Stories about Women & Gender from July, 2018
Social media users are trying to combat harassment in Pakistan — but will state institutions do their part?
Aimal Khan's arrest following public outcry on social media is a good sign. But will justice prevail?
"Even after the ruling, people lashed out at me ... I am stronger and this is not the first time I have suffered this kind of media framing."
Michel Gonzalez Nuñez: “I imagine it is shocking to approve a ‘homosexual’ law in a ‘revolution’ so pumped with testosterone.”
"If only partially granting rights and liberties makes a society "revolutionary", then someone needs to explain to me what "revolutionary" means. To me, this is a contradiction."
"When we tried to attend parkour events in Europe our visa applications were refused just because we hold Afghan passports."
Iranian authorities announce plans to filter Instagram because of the evils of "Instagram celebrities". A few days later, the state broadcaster reveals the arrest of several "Instagram celebrities."
"While Marielle Franco was assassinated in Brazil for being a black, feminist and dissenting voice...Epsy Campbell, a recognized leader of the Afro-Latin American movement, was elected vice president..."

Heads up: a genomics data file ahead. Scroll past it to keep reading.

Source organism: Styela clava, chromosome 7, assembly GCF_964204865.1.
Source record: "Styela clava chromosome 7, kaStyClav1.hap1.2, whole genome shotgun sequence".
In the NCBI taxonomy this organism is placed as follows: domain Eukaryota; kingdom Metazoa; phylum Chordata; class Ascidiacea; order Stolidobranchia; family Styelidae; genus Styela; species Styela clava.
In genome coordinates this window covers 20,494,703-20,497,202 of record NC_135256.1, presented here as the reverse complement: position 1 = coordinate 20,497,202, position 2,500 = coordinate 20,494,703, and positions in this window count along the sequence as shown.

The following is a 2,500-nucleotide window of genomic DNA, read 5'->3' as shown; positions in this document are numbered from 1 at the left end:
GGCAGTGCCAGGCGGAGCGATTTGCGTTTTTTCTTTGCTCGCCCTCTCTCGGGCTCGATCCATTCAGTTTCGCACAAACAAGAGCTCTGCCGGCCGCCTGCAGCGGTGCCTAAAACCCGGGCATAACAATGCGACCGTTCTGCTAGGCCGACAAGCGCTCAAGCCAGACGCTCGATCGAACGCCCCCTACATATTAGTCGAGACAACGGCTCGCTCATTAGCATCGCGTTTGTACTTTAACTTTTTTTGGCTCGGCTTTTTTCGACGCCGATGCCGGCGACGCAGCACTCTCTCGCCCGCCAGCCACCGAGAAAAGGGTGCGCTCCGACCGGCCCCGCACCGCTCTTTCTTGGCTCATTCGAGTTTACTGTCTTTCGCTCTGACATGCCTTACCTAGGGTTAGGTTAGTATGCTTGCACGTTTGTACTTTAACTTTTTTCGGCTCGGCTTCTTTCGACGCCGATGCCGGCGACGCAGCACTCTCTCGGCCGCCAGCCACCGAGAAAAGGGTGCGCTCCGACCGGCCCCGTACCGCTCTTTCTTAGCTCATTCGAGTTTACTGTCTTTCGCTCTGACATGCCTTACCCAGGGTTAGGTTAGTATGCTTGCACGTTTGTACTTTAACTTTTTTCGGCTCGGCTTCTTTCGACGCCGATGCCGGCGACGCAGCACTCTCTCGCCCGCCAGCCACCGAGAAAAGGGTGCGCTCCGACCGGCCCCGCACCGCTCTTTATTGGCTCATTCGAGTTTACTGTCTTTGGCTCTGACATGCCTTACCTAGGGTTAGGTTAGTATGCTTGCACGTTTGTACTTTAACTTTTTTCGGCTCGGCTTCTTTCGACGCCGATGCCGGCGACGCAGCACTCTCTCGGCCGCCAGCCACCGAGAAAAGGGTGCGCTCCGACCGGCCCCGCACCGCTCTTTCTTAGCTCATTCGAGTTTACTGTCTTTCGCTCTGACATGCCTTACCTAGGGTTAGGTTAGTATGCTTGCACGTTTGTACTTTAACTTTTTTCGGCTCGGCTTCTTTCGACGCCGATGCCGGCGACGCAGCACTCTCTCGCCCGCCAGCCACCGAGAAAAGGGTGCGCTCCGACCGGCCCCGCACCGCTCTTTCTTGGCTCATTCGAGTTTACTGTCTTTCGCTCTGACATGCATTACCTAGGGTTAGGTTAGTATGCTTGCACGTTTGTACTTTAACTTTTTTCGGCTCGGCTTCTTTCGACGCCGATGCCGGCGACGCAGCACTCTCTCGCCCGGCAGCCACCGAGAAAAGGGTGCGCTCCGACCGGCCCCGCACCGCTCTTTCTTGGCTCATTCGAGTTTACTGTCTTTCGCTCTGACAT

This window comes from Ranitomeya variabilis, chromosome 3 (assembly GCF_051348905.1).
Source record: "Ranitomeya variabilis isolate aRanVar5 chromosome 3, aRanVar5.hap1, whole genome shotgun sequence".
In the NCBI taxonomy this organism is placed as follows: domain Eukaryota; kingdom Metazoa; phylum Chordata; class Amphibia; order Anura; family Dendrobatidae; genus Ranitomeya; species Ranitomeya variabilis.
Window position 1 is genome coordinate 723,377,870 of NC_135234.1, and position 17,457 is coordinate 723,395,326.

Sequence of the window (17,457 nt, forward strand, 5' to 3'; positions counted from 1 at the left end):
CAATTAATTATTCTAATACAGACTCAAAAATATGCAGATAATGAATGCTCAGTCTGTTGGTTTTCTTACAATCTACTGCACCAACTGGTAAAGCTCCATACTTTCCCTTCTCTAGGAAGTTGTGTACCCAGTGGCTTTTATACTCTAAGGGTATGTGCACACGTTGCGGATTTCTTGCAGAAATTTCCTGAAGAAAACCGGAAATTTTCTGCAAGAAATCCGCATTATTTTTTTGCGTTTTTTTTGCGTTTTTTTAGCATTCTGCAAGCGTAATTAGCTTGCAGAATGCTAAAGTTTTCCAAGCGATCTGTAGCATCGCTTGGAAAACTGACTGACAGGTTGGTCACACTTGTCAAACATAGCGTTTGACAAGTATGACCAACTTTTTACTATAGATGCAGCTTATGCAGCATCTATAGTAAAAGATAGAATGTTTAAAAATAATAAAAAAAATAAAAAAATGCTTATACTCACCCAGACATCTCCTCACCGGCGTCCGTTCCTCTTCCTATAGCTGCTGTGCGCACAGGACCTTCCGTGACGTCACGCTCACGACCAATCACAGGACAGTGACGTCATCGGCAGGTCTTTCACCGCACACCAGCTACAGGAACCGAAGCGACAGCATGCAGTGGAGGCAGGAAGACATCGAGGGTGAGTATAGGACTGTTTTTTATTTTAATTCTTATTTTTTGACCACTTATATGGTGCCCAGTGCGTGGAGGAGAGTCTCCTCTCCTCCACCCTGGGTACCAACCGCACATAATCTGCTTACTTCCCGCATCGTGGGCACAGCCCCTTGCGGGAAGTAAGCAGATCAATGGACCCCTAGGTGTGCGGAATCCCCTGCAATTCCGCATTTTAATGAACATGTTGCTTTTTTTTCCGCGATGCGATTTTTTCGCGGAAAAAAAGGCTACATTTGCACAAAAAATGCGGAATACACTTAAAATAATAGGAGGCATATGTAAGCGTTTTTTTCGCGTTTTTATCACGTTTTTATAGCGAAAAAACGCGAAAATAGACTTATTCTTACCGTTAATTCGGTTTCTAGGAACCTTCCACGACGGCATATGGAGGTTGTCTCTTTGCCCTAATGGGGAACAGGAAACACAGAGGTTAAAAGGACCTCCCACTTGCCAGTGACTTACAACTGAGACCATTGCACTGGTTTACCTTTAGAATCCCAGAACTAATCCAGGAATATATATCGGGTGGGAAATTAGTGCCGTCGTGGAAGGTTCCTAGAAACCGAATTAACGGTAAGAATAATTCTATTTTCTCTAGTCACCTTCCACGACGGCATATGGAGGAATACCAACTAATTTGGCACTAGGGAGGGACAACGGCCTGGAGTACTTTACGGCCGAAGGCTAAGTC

"When I interviewed women living in...a slum in Kampala, I learned that for them, WhatsApp and Facebook are the internet...with the new tax, they will be cut off altogether."
Ugandans are saying #NoToSocialMediaTax because it is unconstitutional, increases poverty, targets youth, and exacerbates the digital divide.
Years after the conflict between Azerbaijani and Armenian forces over Nagorno Karabakh peaked, the disputed region was still posting 20 or more civilian casualties from landmines annually.
"And so I march. To remember them, they were not given any justice and no one was held accountable for their gruesome deaths. But I recognize them."
The massive protests that felled a long-time ruler showed citizens' impatience for political reforms. But many women want change to go even further.